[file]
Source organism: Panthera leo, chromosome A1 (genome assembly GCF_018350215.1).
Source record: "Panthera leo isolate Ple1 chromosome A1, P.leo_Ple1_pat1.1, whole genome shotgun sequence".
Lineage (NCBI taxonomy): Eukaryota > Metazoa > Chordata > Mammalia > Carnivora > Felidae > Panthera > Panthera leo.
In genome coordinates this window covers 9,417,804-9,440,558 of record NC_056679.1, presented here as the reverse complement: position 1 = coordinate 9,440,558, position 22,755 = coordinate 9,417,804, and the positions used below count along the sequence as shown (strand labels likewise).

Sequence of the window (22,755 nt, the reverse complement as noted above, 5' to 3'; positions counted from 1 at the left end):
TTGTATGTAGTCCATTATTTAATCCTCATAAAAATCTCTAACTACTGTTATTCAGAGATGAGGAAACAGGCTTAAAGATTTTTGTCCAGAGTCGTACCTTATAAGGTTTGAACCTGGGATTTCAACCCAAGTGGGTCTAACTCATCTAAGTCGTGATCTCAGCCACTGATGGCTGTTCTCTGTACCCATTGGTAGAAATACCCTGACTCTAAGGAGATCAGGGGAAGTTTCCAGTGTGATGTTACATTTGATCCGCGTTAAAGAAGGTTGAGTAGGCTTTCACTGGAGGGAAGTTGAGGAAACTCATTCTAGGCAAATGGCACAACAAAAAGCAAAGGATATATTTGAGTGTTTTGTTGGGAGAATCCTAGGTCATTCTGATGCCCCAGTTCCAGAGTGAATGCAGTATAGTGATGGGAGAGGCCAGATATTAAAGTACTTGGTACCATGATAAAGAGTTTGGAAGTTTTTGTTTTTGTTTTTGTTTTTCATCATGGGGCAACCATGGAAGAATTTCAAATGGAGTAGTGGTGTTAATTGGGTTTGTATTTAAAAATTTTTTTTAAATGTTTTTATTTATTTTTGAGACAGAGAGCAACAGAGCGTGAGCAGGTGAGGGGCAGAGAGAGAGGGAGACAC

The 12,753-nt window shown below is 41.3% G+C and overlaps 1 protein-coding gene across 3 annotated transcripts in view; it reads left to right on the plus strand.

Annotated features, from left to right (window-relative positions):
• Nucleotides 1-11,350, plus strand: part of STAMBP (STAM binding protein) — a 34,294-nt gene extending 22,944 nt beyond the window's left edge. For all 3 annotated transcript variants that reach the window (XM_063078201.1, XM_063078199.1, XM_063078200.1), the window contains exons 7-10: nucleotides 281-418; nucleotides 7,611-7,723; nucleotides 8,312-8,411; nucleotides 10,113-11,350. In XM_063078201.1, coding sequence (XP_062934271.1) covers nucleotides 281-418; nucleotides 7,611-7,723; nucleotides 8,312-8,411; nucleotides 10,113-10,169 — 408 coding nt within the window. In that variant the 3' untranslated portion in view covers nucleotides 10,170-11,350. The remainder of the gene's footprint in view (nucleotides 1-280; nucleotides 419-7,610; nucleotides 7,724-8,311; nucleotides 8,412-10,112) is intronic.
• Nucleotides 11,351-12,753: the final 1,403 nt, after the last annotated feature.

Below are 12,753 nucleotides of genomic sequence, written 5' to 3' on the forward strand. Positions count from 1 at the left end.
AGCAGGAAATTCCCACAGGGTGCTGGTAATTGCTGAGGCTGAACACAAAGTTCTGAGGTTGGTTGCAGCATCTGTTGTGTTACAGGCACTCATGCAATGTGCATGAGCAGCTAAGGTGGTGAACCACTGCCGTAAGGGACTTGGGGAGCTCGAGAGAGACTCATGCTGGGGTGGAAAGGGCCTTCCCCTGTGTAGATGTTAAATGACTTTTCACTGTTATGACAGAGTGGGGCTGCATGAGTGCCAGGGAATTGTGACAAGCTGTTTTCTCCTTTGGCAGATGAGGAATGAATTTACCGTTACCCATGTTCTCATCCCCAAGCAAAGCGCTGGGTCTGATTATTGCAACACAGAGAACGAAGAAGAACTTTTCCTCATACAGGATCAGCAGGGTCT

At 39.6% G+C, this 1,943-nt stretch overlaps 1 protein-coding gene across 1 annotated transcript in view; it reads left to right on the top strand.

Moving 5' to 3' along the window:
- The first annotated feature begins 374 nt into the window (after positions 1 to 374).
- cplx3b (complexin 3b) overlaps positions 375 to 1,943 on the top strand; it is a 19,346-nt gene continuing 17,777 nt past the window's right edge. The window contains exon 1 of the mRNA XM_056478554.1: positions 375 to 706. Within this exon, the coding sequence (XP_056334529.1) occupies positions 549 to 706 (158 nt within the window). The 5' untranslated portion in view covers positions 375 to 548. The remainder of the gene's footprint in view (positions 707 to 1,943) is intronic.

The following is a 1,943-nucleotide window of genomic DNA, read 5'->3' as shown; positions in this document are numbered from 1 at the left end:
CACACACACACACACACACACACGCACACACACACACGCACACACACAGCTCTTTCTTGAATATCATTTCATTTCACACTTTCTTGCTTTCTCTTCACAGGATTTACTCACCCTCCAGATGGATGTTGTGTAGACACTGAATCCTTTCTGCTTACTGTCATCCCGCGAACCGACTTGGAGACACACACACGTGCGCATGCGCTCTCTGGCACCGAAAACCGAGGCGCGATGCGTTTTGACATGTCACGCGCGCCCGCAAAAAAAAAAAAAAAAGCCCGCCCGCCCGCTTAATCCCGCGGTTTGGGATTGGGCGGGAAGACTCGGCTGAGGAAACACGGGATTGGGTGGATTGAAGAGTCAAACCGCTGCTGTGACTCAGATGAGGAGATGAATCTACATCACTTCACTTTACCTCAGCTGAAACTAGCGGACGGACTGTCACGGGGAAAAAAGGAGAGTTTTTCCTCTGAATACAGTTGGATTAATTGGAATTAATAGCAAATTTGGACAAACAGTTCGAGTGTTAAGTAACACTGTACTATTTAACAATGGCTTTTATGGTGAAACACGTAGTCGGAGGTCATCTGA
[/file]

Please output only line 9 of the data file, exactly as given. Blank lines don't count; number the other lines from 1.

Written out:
• Nucleotides 1-11,350, plus strand: part of STAMBP (STAM binding protein) — a 34,294-nt gene extending 22,944 nt beyond the window's left edge. For all 3 annotated transcript variants that reach the window (XM_063078201.1, XM_063078199.1, XM_063078200.1), the window contains exons 7-10: nucleotides 281-418; nucleotides 7,611-7,723; nucleotides 8,312-8,411; nucleotides 10,113-11,350. In XM_063078201.1, coding sequence (XP_062934271.1) covers nucleotides 281-418; nucleotides 7,611-7,723; nucleotides 8,312-8,411; nucleotides 10,113-10,169 — 408 coding nt within the window. In that variant the 3' untranslated portion in view covers nucleotides 10,170-11,350. The remainder of the gene's footprint in view (nucleotides 1-280; nucleotides 419-7,610; nucleotides 7,724-8,311; nucleotides 8,412-10,112) is intronic.